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At first, the funeral seems to be what one would expect. It's quiet, people are solemn and each person takes a turn paying respect for the dead. Huck uses the word "solemn" several times to characterize the funeral, which almost makes it seem as though people are overdoing their sadness, or perhaps faking their grief. Certainly not the Wilks girls, but the townspeople may be putting on a show for each other.
Twain does give us more evidence for the funeral being a spectacle for the townspeople in the character of the undertaker. He is described almost as a spectre:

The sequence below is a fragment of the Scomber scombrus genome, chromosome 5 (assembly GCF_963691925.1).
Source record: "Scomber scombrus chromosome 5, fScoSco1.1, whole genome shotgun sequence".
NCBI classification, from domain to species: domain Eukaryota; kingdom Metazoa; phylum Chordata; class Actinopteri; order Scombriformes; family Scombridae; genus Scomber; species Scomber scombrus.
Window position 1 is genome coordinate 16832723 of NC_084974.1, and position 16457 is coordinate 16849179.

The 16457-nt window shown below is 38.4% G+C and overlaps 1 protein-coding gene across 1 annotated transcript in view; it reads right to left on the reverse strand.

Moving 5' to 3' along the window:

He never spoke; he moved people around, he squeezed in late ones, he opened up passageways, and done it with nods, and signs with his hands. Then he took his place over against the wall. He was the softest, glidingest, stealthiest man I ever see; and there warn't no more smile to him than there is to a ham.
During the preacher's speech, the undertaker goes to the basement to silence a dog that was howling because it had a rat. When the undertaker comes back, he stage whispers this inofrmation to the preacher. Huck notices how happy the townspeople are for that, and says that the undertaker has done a good thing by letting them know too. So we can see that the townspeople like their gossip as well.
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